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From "Cohan, Sean" <SCo...@goSPS.com>
Subject RE: Asynchronous Messaging
Date Wed, 17 Jul 2002 20:37:08 GMT
I read your thread. We will be using Java clients.  The intro to the example
in "AXIS Next Generation Java SOAP" book states that JMS allows you to
exchange messages asynchronously, which leads me to believe I can at least
continue processing on the client instead of waiting for a reply.  

In the example, after the client transport handler issues the send, it calls
receive.  I'm not sure, but I think if I wanted my client to continue
asynchronously without waiting, I would not call receive and simply return.
Then, I guess, to get the results of the call, I'd have a JMSListener on the
client??  Or could I even instead call an exposed web service on the client
to let it know what happened with it's request??

Not sure if I'm on the mark here so any explanation (tutoring) is
appreciated. 

Thanks.

-----Original Message-----
From: Andrew Vardeman [mailto:andrewv@iastate.edu]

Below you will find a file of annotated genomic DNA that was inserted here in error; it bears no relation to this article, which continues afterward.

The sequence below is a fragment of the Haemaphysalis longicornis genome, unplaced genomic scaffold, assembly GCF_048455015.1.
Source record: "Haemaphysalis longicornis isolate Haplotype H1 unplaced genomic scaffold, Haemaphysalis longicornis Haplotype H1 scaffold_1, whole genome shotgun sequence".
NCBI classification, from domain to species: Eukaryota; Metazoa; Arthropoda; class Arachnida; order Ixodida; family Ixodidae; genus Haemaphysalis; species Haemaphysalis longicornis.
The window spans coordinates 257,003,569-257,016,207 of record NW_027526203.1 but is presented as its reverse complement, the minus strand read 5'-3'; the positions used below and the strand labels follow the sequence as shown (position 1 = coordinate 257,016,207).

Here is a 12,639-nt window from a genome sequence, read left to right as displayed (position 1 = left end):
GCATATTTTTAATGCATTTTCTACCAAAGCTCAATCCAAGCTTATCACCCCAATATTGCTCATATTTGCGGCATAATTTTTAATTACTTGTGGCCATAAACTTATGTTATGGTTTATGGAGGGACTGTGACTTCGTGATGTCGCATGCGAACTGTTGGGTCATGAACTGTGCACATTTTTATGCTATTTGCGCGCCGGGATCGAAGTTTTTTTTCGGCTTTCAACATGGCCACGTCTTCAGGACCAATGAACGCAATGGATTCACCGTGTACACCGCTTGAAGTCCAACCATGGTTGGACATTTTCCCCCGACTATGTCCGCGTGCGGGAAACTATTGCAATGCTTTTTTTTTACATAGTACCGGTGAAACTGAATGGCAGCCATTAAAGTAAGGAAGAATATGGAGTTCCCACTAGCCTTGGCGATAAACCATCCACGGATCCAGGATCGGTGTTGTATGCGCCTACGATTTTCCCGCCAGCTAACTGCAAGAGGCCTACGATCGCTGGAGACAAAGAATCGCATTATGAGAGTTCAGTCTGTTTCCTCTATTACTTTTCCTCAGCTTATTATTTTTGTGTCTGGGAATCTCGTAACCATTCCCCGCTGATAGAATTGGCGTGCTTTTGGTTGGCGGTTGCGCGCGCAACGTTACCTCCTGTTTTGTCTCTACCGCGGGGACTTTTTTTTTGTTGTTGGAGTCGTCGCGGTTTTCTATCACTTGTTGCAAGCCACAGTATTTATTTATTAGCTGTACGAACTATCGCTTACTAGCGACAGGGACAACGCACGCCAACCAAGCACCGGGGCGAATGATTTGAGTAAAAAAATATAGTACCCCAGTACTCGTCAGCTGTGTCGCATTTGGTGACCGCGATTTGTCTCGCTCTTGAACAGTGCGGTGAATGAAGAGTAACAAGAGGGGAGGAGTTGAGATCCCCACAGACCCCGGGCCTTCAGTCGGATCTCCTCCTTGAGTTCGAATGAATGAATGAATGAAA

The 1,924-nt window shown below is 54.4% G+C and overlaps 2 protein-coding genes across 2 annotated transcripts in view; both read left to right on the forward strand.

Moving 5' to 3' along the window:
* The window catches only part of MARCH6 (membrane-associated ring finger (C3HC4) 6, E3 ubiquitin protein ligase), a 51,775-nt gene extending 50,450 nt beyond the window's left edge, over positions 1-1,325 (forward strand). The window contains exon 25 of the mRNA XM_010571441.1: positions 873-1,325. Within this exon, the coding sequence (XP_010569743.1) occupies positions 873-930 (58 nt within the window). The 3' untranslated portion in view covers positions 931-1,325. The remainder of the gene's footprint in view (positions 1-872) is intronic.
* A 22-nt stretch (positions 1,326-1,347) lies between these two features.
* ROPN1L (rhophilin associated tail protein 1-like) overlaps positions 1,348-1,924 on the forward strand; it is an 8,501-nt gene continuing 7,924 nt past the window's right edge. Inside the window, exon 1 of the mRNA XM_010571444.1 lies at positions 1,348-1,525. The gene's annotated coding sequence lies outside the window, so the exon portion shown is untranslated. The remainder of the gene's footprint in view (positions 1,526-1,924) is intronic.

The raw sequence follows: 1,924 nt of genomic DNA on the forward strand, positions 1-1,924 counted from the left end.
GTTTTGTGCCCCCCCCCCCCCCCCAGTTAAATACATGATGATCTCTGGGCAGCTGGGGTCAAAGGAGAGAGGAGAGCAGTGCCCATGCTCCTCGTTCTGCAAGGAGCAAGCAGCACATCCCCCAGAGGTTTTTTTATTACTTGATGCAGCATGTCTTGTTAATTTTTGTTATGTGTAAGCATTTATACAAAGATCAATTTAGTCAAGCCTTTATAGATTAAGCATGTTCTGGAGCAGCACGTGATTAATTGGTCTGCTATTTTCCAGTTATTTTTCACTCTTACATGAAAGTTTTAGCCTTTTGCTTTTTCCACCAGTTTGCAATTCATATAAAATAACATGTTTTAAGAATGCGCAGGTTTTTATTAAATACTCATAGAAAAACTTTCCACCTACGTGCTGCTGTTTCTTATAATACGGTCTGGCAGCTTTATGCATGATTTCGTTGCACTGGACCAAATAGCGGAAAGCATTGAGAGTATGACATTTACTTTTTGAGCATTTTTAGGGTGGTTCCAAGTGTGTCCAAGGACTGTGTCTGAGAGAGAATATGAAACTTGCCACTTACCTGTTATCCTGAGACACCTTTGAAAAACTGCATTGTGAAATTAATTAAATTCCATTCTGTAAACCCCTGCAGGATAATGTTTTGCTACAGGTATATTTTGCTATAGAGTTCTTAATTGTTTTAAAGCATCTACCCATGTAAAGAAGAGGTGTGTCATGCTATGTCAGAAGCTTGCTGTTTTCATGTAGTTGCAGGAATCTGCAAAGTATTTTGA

Sent: Wednesday, July 17, 2002 1:42 PM
To: axis-user@xml.apache.org
Subject: Re: Asynchronous Messaging


I had a similar question a while back, and the answer was "not in Axis 
version 1."  If you can live without the "receipt acknowledged"  message, 
you could probably write a client that behaves in an asynchronous way.  For 
instance, if you're writing a .NET client, asynchronous method calls to 
standard web services are built in.  You could write a wrapper class around 
a standard Axis RPC client with a "beginCall" method that takes as a 
parameter the callback function, and the callback function could retrieve 
the result from the wrapper with an "endCall" method.  Put the client in 
its own thread so you can make calls to it and go on about your business 
until the callback function is called.

Andrew

At 01:19 PM 7/17/2002 -0400, you wrote:
>I'm wondering how I can have our SOAP client call our JAX-RPC web service,
>receive only a "receipt acknowledged" type message, and continue processing
>without waiting for the web service to finish.  Then when our web service
>finishes, we would notify the client somehow that their either their
request
>has completed successfully or failed.  Any ideas on how to do asynchronous
>processing like this?
>
>I looked through the JMS Transport Handler example in the "AXIS Next
>Generation Java SOAP" book, but it isn't asynchronous (at least the example
>presented isn't.)  It uses queues, but the client doesn't continue
>processing after sending the request.  It waits till the server finishes
and
>prints out the results.
>
>Thanks.
>
>Sean Cohan
>Software Performance Systems



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